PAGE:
Swiss meringue buttercream is the cure for all of our frosting heartache. It is consistently smooth, glossy and stable to make our cakes and cupcakes shine.
When I first learned how to bake, I struggled with buttercream and cream cheese frosting (who am I kidding – I still do). I couldn’t always get the consistency I wanted – smooth and creamy so I can properly frost with it but also stiff enough so it doesn’t fall off the cake (or cupcake). Then I discovered Swiss meringue buttercream – the frosting of my dreams.
I’ve had my share of frosting fails. Some batches were way too soupy. I tried to refrigerate lemon cream cheese frosting once and when I thought it hardened enough I started frosting my cupcakes; it started melting 2 minutes later. I just told our guests (good friends, fortunately) that it was called the cascading waterfall frosting style (they still ate it, bless them).
Some batches I just had to throw out – in my effort to stiffen them up, I kept adding confectioner’s sugar that in the end, they just tasted like, well, confectioner’s sugar.
Swiss meringue buttercream
I’ve heard about but mostly ignored Swiss meringue buttercream because it involved a slightly more complicated process (plus a stove, which as you know I am a little averse to). Then I saw this video by Thomas Joseph. He made it look sooo easy.
But it was this excellent, step-by-step tutorial by Sweetapolita that finally convinced me to try. And my oh my, where have you been all my life Swiss meringue buttercream?
While it does involve a stove, the method is easy enough that someone like me can do it (therefore, so can you!). I did invest in a candy thermometer (found a $10 one at the local Walmart…doesn’t need to be fancy) because I was dealing with eggs (if you read my post on Key Lime Pie, you’d know I have egg…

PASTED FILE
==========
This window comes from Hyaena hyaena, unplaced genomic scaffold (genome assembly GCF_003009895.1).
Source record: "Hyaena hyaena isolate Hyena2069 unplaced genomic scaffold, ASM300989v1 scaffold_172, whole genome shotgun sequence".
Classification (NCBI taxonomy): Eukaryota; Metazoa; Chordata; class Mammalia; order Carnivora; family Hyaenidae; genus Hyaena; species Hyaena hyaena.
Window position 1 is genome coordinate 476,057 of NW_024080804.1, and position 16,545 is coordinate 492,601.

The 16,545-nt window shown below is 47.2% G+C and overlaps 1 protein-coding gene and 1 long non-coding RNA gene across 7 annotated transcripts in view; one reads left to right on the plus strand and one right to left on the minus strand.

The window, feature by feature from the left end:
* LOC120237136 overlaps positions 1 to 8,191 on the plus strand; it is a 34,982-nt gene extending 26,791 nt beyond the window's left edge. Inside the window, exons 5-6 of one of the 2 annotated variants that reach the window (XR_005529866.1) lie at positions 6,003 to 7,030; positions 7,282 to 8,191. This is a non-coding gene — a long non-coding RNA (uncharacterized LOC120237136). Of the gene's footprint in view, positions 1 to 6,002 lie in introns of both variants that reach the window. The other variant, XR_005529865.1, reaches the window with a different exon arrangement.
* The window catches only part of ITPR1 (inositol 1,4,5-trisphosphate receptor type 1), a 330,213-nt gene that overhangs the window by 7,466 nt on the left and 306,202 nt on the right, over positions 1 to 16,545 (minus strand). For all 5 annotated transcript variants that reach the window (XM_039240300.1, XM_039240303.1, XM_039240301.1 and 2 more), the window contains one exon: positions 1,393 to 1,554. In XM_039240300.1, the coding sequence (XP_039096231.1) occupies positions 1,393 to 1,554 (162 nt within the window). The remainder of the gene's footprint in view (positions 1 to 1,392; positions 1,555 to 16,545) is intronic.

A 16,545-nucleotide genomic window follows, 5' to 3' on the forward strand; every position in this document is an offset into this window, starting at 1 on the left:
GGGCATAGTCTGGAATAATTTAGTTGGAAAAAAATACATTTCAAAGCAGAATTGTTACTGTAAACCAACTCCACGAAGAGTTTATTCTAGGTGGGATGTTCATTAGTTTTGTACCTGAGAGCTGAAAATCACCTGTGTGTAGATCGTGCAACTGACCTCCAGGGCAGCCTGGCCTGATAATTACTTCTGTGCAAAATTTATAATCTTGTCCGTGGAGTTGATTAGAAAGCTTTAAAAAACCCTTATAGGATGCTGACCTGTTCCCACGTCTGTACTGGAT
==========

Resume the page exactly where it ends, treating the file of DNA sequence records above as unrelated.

issues concerns). But after the first part’s done it’s really just making meringue but with butter.
At times it will look like a complete disaster (think: curdled and looking like somebody threw up – I kid you not), don’t give up. Just keep whipping and you will end up with this wonderful buttercream – smooth, shiny and creamy, can be made ahead and frozen (handy when you have extra egg whites), and so versatile. I’ve done the traditional vanilla, lemon, cookie butter and chocolate.
I must say this though, it is a little challenging to tint. I use the gel icing colour that’s really concentrated but I’ve found that it takes a lot for Swiss meringue buttercream to darken. If you’re going for light pastel colours then it’s fine. But last Christmas I had to mix lots of browns, blues and greens to get to a vibrant Christmas green but I couldn’t for the life of me make it turn Christmas red (it turned coral instead).
Regardless, it’s my go-to frosting now. Try it! You’ll discover why lots of bakers (pros and amateurs alike) love it.
(Recipe adapted from Martha Stewart).
Happy whipping! Check out this post to see how I use Swiss meringue buttercream to frost a childhood favourite.
Did you make Swiss meringue buttercream? Tell me about it in the comments section below. I’d love to hear all about it.
And let’s get social! Find me on Facebook, Pinterest, Instagram, Twitter and Google+. Or subscribe so you don’t miss a recipe (if you missed the pop-up form, there’s another form at the bottom of this page).
Do you want to improve your food photography, monetize your blog or start your very own food blog? Check out the awesome resources at the bottom of this page (they are affiliate links).